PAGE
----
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Tuesday, 06 February 2007

Home Again in Africa - Page 3

Written by Ryan Krogh
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When I first met my new sister, she was afraid to touch me because of my skin. She had never seen a white person before. Her name was Rautia and she was six years old. When we were introduced, Rautia cowered behind her mother’s legs, only stealing quick glimpses of me from behind her mother’s turquoise dress. I said ‘Hello’ in Oshivambo like I had practiced, but it only frightened her more

“Is there anything I can do?” I asked.

“Yes,” she said, “I will need you to watch the kids.”

“Of course,” I said, quickly realizing her intentions.

I had not yet met my mother’s husband, nor would I—his work at the copper mine only allowed him to return every six months—but as one of the few workers with a supervisory role my family was comparatively wealthy. In addition to the traditional rondavels—round, wooden huts with roofs made from millet stalks—our family had two short, cement houses covered by corrugated tin. Furthermore, our family was one of the few who owned a vehicle, a small, ochre-colored pickup truck. Aamu was brought to my mother because of the vehicle; they would need to drive to Oshakati for medical treatment.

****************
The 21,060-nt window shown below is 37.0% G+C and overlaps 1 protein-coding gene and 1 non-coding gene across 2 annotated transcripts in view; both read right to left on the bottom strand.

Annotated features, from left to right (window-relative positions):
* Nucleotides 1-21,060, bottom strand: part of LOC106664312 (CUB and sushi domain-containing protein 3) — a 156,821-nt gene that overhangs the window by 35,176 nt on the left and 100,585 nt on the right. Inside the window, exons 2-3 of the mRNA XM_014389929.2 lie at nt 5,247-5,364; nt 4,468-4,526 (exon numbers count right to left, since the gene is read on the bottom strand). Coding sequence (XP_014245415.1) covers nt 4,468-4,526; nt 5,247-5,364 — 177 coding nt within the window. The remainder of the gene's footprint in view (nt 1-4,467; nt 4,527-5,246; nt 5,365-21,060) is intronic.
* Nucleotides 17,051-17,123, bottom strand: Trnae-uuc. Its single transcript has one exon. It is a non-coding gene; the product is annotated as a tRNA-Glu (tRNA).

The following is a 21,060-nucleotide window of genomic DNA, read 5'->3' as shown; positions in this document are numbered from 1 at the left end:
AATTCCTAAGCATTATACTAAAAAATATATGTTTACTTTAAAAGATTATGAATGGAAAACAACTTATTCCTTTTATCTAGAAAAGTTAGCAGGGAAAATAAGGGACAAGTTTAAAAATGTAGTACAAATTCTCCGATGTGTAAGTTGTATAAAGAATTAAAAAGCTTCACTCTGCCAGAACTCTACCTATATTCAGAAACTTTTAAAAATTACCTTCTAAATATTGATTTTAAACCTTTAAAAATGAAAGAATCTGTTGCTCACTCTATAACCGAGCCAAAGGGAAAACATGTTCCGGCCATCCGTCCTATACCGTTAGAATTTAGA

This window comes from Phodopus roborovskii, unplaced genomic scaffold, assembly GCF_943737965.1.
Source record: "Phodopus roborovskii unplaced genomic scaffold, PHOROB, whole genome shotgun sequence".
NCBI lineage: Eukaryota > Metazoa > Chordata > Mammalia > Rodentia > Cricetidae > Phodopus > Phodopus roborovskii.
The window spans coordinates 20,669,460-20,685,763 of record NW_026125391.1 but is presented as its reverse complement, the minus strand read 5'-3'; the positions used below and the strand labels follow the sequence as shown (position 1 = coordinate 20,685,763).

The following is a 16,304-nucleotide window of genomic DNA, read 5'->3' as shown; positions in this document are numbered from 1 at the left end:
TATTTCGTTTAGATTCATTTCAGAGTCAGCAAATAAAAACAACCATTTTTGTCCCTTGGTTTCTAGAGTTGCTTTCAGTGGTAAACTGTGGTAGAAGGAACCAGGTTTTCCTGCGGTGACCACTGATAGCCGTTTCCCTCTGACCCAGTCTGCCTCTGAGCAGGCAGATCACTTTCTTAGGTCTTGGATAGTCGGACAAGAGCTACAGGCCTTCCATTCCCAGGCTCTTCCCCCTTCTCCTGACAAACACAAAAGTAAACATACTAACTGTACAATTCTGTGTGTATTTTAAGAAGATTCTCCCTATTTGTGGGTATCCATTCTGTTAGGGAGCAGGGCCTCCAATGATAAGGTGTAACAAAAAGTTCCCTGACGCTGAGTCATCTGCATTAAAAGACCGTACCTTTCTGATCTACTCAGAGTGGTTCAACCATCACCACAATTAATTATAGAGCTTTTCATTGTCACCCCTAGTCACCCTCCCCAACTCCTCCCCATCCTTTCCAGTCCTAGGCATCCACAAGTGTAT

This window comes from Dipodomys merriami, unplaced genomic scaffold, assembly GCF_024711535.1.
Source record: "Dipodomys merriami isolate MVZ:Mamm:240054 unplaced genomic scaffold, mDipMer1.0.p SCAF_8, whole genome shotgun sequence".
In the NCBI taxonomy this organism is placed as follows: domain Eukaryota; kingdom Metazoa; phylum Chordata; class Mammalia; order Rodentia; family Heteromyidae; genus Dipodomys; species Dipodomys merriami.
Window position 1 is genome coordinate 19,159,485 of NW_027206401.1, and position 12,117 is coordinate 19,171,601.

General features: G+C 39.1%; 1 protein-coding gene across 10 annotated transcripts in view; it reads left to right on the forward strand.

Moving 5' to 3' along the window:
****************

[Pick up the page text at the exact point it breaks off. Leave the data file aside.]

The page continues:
When the women were ready to leave, Alfeus and I were ordered to push the truck down the sandy, two-track road so that my mother, who was sitting behind the wheel, could pop the clutch. When the engine finally stuttered to life, Rautia’s aunt jumped into the bed of the moving truck, Aamu jostling in her arms, and together they roared off down the road. As they disappeared into the veld I suddenly realized I had been left with no instructions for the kids. I had no idea what we would do for the day, or what we would eat. I was left in charge of a family without a clue what to do.

For the rest of the morning, the kids seemed content to play at home, kicking a soccer ball against the wooden spikes of the palisade surrounding the ehumbo. By the afternoon, they grew restless. Simon yanked on my shirt and told me he was hungry. “I know,” I said. “I’ll figure something out.”

storeWith no idea of what else to do, I decided to take them to a nearby collection of huts next to the main road. My family owned a bare, cinderblock store in the ramshackle settlement and they sold beer and soda to travelers from a chest freezer inside. I knew from past visits that someone from the extended family was always there. When we arrived, it turned out to be Peter, Rautia’s eldest cousin.

(Page 3 of 5)
Last modified on Sunday, 16 December 2012

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